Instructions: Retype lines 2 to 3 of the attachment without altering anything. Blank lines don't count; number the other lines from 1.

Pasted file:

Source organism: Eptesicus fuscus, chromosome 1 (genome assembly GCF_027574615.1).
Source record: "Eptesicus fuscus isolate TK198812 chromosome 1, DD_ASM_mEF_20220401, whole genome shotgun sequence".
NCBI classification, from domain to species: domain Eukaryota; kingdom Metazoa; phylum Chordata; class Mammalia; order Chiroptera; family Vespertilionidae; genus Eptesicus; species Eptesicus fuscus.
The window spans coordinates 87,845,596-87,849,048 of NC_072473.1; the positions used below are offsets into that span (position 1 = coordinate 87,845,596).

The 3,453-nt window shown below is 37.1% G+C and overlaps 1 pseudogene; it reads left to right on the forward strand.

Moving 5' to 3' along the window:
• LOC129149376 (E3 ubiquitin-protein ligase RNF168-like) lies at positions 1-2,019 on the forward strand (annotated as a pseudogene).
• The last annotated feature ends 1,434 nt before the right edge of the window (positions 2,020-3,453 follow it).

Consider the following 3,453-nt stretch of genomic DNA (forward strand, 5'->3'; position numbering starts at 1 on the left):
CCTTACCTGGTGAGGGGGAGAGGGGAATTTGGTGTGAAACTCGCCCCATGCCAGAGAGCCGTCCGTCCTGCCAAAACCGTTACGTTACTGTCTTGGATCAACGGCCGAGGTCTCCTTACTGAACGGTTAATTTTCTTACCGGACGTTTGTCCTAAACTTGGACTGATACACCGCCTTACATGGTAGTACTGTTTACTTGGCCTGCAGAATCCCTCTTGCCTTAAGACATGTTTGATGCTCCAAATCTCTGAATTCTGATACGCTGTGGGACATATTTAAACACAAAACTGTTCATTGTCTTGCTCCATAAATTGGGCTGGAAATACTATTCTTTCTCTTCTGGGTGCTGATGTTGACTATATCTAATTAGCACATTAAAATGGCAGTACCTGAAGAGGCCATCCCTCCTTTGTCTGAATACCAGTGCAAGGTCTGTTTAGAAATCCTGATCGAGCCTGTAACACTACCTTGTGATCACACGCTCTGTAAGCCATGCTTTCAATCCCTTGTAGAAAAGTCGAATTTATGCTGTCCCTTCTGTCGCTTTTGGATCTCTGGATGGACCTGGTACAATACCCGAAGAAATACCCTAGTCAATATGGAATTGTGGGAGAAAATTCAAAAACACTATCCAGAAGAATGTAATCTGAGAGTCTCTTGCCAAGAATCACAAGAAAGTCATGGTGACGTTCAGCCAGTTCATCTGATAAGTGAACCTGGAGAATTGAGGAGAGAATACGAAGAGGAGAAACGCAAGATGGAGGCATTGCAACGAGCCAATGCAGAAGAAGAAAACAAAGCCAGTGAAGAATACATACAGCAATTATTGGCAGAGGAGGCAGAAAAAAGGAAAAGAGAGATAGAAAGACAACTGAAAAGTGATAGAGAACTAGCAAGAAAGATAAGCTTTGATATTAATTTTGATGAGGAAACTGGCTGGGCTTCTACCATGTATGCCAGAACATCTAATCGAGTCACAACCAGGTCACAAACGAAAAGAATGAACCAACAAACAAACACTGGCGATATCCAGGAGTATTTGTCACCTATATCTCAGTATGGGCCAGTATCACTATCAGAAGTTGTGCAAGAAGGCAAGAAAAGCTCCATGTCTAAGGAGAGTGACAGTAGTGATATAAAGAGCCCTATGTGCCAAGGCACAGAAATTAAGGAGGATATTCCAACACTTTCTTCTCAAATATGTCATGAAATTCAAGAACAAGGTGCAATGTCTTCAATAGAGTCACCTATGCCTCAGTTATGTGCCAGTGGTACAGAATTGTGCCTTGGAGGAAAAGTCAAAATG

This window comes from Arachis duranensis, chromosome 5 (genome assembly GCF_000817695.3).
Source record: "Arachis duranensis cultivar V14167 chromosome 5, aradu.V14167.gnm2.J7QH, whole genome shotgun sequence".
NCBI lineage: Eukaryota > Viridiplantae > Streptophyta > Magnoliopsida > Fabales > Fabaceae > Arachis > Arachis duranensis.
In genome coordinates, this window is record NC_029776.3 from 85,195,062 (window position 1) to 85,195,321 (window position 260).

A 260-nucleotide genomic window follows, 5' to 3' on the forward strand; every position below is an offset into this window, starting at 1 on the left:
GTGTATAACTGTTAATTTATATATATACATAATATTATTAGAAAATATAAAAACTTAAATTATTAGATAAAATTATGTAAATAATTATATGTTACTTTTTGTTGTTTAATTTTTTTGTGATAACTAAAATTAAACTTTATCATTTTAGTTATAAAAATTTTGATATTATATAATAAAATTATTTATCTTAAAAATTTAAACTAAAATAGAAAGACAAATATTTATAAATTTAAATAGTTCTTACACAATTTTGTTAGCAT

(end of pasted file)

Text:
Source record: "Eptesicus fuscus isolate TK198812 chromosome 1, DD_ASM_mEF_20220401, whole genome shotgun sequence".
NCBI classification, from domain to species: domain Eukaryota; kingdom Metazoa; phylum Chordata; class Mammalia; order Chiroptera; family Vespertilionidae; genus Eptesicus; species Eptesicus fuscus.